10. Noise – A high decibel level of noise from concrete cutting or drilling is a potential workplace hazard, and could lead to hearing loss. On the decibel scale, the threshold of pain occurs at 140 decibels; heavy equipment typically measures at 95-110 decibels. OSHA requires employers to implement a hearing conservation program when noise exposure is at or above 85 decibels, averaged over 8 working hours.
Rebar in concrete by GPRS
Obstructions such as steel reinforcement, rebar, electrical cables, water, and gas pipes are common beneath concrete.

What Precautions Should You Take When Cutting Concrete?

It is important to adhere to local and national safety regulations and guidelines related to concrete cutting and coring. Always prioritize workers’ safety, and if you are unsure about any aspect of concrete cutting, seek guidance from experienced professionals or consult with safety experts. The experienced team at GPRS advises taking these precautions when cutting concrete.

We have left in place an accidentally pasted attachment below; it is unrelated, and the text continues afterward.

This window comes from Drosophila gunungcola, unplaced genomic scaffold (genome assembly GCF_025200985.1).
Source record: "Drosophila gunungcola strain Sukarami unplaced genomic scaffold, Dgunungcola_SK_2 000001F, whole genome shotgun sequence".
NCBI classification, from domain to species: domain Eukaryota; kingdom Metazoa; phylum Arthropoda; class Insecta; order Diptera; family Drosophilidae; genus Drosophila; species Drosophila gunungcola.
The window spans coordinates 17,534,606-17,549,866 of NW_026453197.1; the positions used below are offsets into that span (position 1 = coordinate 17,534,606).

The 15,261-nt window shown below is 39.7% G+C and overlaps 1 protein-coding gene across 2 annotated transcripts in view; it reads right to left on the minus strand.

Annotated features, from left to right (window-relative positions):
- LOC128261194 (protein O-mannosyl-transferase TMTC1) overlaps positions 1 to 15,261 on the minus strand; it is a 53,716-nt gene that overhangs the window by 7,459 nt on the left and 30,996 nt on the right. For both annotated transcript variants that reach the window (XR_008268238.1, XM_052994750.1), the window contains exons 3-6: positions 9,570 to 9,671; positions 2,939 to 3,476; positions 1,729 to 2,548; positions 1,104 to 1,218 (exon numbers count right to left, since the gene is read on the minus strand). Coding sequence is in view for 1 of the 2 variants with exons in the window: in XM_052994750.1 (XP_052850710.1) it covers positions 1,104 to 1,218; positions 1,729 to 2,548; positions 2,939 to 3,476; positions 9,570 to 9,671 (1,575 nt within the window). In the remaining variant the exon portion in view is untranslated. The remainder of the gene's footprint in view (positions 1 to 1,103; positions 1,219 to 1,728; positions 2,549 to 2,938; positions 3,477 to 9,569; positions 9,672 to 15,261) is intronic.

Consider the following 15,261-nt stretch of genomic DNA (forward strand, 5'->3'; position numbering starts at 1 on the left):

1. Wear Personal Protective Equipment (PPE) – Always wear appropriate PPE, including a hard hat, safety glasses, hearing protection, dust masks, ventilation systems, gloves, and steel-toed boots.
  2. Inspect All Equipment – Before starting any concrete work, inspect the cutting tools and equipment for damage or wear. Ensure that all safety guards are in place and functioning properly. Ensure that the contractor has selected the right equipment for the worksite.
  3. Safety Training – Ensure that operators are adequately trained in the operation of concrete cutting tools and equipment to cut through concrete safely and effectively. Ensure that your team receives up-to-date safety training and adheres to standards set forth by OSHA.